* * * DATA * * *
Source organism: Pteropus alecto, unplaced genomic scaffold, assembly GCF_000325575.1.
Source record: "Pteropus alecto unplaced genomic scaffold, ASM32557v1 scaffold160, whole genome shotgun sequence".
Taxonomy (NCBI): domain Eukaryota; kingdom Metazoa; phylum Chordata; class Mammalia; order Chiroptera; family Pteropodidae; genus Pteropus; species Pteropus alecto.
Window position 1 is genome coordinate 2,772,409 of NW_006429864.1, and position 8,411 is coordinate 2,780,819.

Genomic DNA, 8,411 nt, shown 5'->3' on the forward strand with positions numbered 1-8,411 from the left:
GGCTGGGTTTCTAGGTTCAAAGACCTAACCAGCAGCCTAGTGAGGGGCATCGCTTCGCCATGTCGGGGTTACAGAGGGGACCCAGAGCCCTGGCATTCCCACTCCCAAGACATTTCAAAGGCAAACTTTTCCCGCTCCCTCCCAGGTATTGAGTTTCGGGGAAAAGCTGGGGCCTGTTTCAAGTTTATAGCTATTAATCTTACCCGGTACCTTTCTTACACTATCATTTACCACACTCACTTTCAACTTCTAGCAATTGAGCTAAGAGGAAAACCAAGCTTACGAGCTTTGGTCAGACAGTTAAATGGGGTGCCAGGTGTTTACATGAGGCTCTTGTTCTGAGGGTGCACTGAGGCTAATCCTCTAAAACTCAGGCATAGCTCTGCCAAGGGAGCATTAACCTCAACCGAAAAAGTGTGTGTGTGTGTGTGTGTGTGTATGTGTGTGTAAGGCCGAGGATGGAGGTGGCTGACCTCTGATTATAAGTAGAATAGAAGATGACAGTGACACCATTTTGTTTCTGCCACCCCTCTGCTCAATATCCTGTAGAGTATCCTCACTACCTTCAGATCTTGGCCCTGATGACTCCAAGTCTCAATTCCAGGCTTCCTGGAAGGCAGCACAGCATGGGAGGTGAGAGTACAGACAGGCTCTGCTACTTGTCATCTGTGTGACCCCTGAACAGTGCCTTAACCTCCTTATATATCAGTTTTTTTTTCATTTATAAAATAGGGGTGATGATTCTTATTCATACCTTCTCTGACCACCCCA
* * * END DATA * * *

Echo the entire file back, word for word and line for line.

Source organism: Pteropus alecto, unplaced genomic scaffold, assembly GCF_000325575.1.
Source record: "Pteropus alecto unplaced genomic scaffold, ASM32557v1 scaffold160, whole genome shotgun sequence".
Taxonomy (NCBI): domain Eukaryota; kingdom Metazoa; phylum Chordata; class Mammalia; order Chiroptera; family Pteropodidae; genus Pteropus; species Pteropus alecto.
Window position 1 is genome coordinate 2,772,409 of NW_006429864.1, and position 8,411 is coordinate 2,780,819.

Genomic DNA, 8,411 nt, shown 5'->3' on the forward strand with positions numbered 1-8,411 from the left:
GGCTGGGTTTCTAGGTTCAAAGACCTAACCAGCAGCCTAGTGAGGGGCATCGCTTCGCCATGTCGGGGTTACAGAGGGGACCCAGAGCCCTGGCATTCCCACTCCCAAGACATTTCAAAGGCAAACTTTTCCCGCTCCCTCCCAGGTATTGAGTTTCGGGGAAAAGCTGGGGCCTGTTTCAAGTTTATAGCTATTAATCTTACCCGGTACCTTTCTTACACTATCATTTACCACACTCACTTTCAACTTCTAGCAATTGAGCTAAGAGGAAAACCAAGCTTACGAGCTTTGGTCAGACAGTTAAATGGGGTGCCAGGTGTTTACATGAGGCTCTTGTTCTGAGGGTGCACTGAGGCTAATCCTCTAAAACTCAGGCATAGCTCTGCCAAGGGAGCATTAACCTCAACCGAAAAAGTGTGTGTGTGTGTGTGTGTGTGTATGTGTGTGTAAGGCCGAGGATGGAGGTGGCTGACCTCTGATTATAAGTAGAATAGAAGATGACAGTGACACCATTTTGTTTCTGCCACCCCTCTGCTCAATATCCTGTAGAGTATCCTCACTACCTTCAGATCTTGGCCCTGATGACTCCAAGTCTCAATTCCAGGCTTCCTGGAAGGCAGCACAGCATGGGAGGTGAGAGTACAGACAGGCTCTGCTACTTGTCATCTGTGTGACCCCTGAACAGTGCCTTAACCTCCTTATATATCAGTTTTTTTTTCATTTATAAAATAGGGGTGATGATTCTTATTCATACCTTCTCTGACCACCCCA